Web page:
The fishing industry is our most ancient food system. It’s really the last vestige of our hunter-gather society, predating human civilization (and agriculture) by hundreds of thousands of years. Wild-capture fisheries are our greatest undomesticated protein source – the original paleo-diet. The technology and industrial scale of fishing has certainly changed over centuries, but the pursuit of fish on the untamed seas is an age-old story.
So, what is the future of this ancient pursuit? The revolution in information technology and changing consumer attitudes and behaviours presents an opportunity to reverse many of the excesses of industry-scale fisheries in the last half century. The problems have become all too apparent.
Consumers, businesses, NGOs and governments are demanding more transparency and accountability in supply chains to prevent illegal fishing, seafood fraud and human rights abuses. Oceana campaigners have DNA-tested 1,200 seafood samples in the U.S. showing that 30 percent of some species were mislabeled. Recent investigative reports have uncovered shocking stories of slavery at sea in Southeast Asian fisheries. And scholars have estimated that between 20% – 32% of wild-caught seafood imported into the U.S. is illegally harvested.
Illicit activities are especially harmful to responsible fishermen who must compete against cheaper, illegal seafood. Despite the uniqueness of wild seafood, the fishing industry remains a commodity industry, largely not differentiating products by region or production method, unlike wine, cheese, coffee, and other artisanal foods. A lack of traceability means fishermen often have little financial incentive to act responsibly or produce premium quality products.
The U.S. Presidential Task Force on Illegal Fishing and Seafood Fraud made 15 recommendations of which more than half dealt with traceability. “Traceability is a key tool for combating illicit activities that threaten valuable natural resources, increase global food security risk and disadvantage law-abiding fishermen and seafood producers,” stated a senior U.S. government official recently.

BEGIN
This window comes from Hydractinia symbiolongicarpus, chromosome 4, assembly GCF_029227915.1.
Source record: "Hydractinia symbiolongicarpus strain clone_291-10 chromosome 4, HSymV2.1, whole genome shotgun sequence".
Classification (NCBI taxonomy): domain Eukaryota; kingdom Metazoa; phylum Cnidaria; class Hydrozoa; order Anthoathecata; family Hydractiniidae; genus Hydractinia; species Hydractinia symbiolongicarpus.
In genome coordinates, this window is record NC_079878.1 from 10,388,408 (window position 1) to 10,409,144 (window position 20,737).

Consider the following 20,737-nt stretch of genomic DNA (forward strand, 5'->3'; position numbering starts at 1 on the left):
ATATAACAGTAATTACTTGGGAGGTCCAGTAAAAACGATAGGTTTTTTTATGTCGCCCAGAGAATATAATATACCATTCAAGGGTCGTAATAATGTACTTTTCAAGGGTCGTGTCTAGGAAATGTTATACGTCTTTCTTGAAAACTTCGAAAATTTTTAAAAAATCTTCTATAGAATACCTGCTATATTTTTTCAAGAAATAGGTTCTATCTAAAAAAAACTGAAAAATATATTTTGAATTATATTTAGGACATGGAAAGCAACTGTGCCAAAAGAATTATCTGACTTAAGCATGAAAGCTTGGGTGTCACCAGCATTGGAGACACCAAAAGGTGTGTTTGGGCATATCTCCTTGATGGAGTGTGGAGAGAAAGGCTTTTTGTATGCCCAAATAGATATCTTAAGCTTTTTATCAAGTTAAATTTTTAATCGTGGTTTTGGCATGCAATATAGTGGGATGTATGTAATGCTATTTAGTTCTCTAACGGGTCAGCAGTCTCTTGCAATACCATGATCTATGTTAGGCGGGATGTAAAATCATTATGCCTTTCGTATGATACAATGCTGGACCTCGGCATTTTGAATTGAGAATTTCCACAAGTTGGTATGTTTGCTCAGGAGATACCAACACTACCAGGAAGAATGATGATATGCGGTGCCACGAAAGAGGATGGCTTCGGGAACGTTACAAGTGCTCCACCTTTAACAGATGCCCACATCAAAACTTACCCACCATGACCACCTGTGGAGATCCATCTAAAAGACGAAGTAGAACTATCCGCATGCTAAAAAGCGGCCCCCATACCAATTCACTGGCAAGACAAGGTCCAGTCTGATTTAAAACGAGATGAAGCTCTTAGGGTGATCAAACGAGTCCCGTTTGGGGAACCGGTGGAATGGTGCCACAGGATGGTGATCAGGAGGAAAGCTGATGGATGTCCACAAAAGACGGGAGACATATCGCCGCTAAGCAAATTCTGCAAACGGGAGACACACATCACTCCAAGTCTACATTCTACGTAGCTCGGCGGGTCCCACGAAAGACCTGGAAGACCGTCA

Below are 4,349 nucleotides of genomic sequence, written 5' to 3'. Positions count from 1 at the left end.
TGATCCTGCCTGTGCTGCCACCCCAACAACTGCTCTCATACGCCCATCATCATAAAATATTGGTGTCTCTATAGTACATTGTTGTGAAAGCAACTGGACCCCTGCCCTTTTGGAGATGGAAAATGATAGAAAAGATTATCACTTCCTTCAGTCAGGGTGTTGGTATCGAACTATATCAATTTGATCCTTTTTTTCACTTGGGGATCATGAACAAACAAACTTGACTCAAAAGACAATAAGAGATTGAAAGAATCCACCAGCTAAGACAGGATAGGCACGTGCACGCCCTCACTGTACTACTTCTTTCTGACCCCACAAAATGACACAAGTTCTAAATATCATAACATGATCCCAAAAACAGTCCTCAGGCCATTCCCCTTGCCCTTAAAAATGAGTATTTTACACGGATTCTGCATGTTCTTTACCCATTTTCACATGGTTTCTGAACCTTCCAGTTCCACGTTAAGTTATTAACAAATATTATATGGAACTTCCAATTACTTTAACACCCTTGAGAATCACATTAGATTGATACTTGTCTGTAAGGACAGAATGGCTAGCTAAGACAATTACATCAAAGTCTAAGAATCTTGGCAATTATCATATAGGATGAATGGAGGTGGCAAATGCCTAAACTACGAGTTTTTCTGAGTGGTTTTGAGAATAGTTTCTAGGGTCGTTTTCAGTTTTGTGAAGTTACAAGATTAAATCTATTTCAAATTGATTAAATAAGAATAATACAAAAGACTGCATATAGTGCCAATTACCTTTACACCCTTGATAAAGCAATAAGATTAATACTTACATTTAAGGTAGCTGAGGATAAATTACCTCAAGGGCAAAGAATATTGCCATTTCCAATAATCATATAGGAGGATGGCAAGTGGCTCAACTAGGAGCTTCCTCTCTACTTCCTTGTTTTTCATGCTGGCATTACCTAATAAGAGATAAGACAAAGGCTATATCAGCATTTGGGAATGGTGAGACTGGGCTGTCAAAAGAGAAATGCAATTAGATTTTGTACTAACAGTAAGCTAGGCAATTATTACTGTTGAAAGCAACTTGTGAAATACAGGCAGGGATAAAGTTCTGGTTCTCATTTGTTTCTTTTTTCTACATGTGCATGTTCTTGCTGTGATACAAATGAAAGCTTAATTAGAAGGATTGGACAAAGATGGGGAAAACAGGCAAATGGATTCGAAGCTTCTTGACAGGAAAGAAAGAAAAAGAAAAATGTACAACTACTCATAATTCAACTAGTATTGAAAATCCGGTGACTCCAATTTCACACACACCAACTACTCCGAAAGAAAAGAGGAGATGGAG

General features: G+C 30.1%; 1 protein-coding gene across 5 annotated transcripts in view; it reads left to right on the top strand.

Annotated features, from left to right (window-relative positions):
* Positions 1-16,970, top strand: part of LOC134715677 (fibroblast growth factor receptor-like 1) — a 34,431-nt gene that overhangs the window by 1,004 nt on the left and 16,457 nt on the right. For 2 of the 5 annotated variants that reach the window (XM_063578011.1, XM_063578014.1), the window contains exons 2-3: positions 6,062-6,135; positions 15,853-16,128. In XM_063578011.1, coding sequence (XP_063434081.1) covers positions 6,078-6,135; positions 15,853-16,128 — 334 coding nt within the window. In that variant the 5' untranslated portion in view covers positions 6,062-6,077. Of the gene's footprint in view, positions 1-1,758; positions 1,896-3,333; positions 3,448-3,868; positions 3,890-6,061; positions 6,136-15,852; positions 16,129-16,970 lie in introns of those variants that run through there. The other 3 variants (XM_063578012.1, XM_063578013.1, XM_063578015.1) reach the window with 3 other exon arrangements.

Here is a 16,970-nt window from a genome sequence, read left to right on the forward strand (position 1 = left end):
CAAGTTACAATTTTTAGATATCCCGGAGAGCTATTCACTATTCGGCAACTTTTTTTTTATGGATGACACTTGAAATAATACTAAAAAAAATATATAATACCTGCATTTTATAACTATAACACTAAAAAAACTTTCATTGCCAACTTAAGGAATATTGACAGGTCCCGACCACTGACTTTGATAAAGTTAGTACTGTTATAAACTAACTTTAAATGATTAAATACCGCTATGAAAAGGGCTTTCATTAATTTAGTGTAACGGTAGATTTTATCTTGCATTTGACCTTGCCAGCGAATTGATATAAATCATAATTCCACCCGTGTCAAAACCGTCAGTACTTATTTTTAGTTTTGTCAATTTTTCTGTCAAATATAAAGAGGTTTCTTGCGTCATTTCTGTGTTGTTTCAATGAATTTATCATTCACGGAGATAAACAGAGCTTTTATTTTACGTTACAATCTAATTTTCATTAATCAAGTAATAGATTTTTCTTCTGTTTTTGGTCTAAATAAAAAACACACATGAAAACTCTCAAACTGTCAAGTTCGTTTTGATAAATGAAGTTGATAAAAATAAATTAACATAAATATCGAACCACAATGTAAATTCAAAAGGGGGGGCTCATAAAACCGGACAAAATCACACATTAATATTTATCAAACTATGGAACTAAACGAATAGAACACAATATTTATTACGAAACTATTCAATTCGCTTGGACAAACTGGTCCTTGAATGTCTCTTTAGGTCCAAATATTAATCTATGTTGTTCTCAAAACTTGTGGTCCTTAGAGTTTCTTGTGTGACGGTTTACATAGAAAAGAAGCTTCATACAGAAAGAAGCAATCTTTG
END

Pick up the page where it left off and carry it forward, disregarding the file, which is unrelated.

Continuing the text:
In 2009, a group of fishermen approach Vancouver-based non-profit Ecotrust Canada with the idea to build an online seafood traceability system to respond to growing regulatory requirements and the desire to improve the marketing of their catch. The result was ThisFish, a web-based system to allow consumers to trace when, where, how and who caught their seafood.
ThisFish is an example of how a simple, small change in an adaptive complex system can create transformative behaviours. Essentially, traceability creates transparency which, in turn, increases the accountability of operators in the supply chain. The increased accountability changes behaviour leading to economic, social and ecological benefits. Basically, bad behaviour gets weeded out and good behaviour is rewarded. We envision a world where information technology empowers producers and consumers to create a more socially responsible and sustainable seafood industry.
From the beginning, we understood that our technology needed to be iterative, flexible and scalable because of the diversity of species, fisheries and businesses in the seafood industry and the complexity of supply chains. The seafood industry consists of thousands of species, and millions of small-scale fishermen and businesses. This remarkable biological and entrepreneurial diversity is the industry’s greatest strength.
With the cost of technology—both hardware and software—declining significantly, small-scale operators can now access powerful mobile apps, software and electronic monitoring systems to make their businesses run more efficiently and transparently. Smartphones are nearly ubiquitous giving us all the ability to connect directly to the producers of our seafood.
We’ve only become disconnected from our food in the last half century. Throughout human history, most people either produced food themselves or purchased it directly from a local producer. Ironically, technology has the potential to reconnect us with our food, taking us back to the future of fish.